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The Rays Are the Top Base Running Team in AL

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Their secret? Strike out, don’t ground out

MLB: Baltimore Orioles at Tampa Bay Rays Kim Klement-USA TODAY Sports

The Rays are currently second in the MLB in Fangraphs’ Base Running (BsR) statistic*, behind just the Arizona Diamondbacks, and comfortably ahead of the third place Milwaukee Brewers.

Could this represent a potential shift in the Rays offensive philosophy this year under Kevin Cash and new hitting coach Chad Mottola?

Base Running is calculated by adding Weighted Grounded Into Double Play Runs, Weighted Stolen Base Runs, and Ultimate Base Running (BsR = wSB + UBR + wGDP).

It’s not the stolen bases that are contributing to the league leading BsR totals, as the Rays are currently 19th in MLB at -0.3. So that leaves the other two.

Rays are second in the majors at both UBR and wGDP. Putting it simply: the Rays are really good at taking extra bases and running the bases aside from stealing, and are great at staying out of the double play.

The Rays have improved greatly in Ultimate Base Running, going from -12.7 in 2015 and -0.2 in 2016, to +11 this year. The numbers certainly support the eye test, as it’s no surprise the Rays are better this year. But you may be surprised to learn who is responsible for the improvement.

Sure, KK is leading the team with 2.5 UBR, but right on his heels is Corey Dickerson at 2.3 UBR. Tim Beckham (2.1), Logan Morrison (1.8) and Colby Rasmus (1.5) round out the top 5. The Rays are being smart and aggressive on the bases.

The Rays are also about as big a three true outcome team as can be: second in home runs (118), sixth in BB% (9.5%), and first in K% (25.5%). This certainly seems to be a major factor behind the Rays having the second best wGDP total in baseball.

Moral of the story: Strike out, don’t ground out, and you avoid double plays.

Overly simplistic? Absolutely. There are a ton of factors that go into hitting into or avoiding double plays, not the least of which is luck.

However, if the Rays hitting approach is based around elevating fly balls, swinging hard, and looking to drive your pitch for power rather than looking for contact you avoid the ground balls that turn into two outs.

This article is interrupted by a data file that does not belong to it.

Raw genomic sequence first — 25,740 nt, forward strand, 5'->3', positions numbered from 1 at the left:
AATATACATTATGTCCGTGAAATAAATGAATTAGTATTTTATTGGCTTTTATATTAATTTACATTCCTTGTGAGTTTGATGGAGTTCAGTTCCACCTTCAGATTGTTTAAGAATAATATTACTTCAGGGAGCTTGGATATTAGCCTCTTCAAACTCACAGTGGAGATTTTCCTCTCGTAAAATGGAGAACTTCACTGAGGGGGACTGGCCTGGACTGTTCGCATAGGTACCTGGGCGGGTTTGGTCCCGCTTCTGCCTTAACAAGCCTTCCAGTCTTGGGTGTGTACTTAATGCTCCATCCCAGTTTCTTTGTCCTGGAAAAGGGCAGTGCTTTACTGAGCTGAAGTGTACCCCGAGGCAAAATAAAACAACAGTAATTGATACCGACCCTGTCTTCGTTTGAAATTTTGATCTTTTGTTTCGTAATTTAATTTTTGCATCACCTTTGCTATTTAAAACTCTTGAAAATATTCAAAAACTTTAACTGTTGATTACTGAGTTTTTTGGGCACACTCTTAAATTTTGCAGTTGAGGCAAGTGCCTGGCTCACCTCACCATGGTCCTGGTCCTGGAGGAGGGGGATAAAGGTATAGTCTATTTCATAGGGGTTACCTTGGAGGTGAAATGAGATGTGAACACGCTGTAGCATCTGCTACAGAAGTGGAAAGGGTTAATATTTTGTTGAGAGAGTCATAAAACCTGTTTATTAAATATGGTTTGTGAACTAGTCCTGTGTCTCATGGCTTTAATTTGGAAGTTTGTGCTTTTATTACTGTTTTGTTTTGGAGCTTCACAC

I know, many of you detest strikeouts. Strikeouts are denigrated as “unproductive” outs, somehow worse than other sorts of outs. Some of these arguments do make sense. If you strike out you are failing to make contact. Contact, even weak contact, could in theory lead to a hit (or force an error).

But are strikeouts really the worst way to make an out? Not really, or at the very least barely worse than any other type of weak out.

How often is Corey Dickerson going to leg out an infield single in a season? Maybe that’s two hits he’s missing out on. How many weak pop-ups drop between outfielders? Maybe one, if the players get distracted by a rogue “I Got It!” from a Trop patron.

However, at the expense of those hyper-rare opportunities, a power hitter like Dickerson should be looking for a pitch to drive rather than simply put the ball in play. And it turns out, as a perhaps underappreciated side benefit of this approach, you avoid those rally killing double play ground balls. Either you are making good contact and the ball is sailing over the fence (or at least slicing through a power alley). Or you are swing through and missing entirely.

Chad Mottola has not been here long enough to draw any long term conclusions. However, in nearly half a season, the Rays offense looks tremendous. We are seeing career years from bright young power hitters like Dickerson and Steven Souza Jr., to breakout seasons from Tim Beckham and Logan Morrison. The Rays offense hasn’t looked this dynamic in quite a sometime. While this high octane offense produces a lot of strikeouts, it avoids many of the ground ball double plays that can sap the life out of a rally.

*Figures throughout this article current as of June 24, 2017.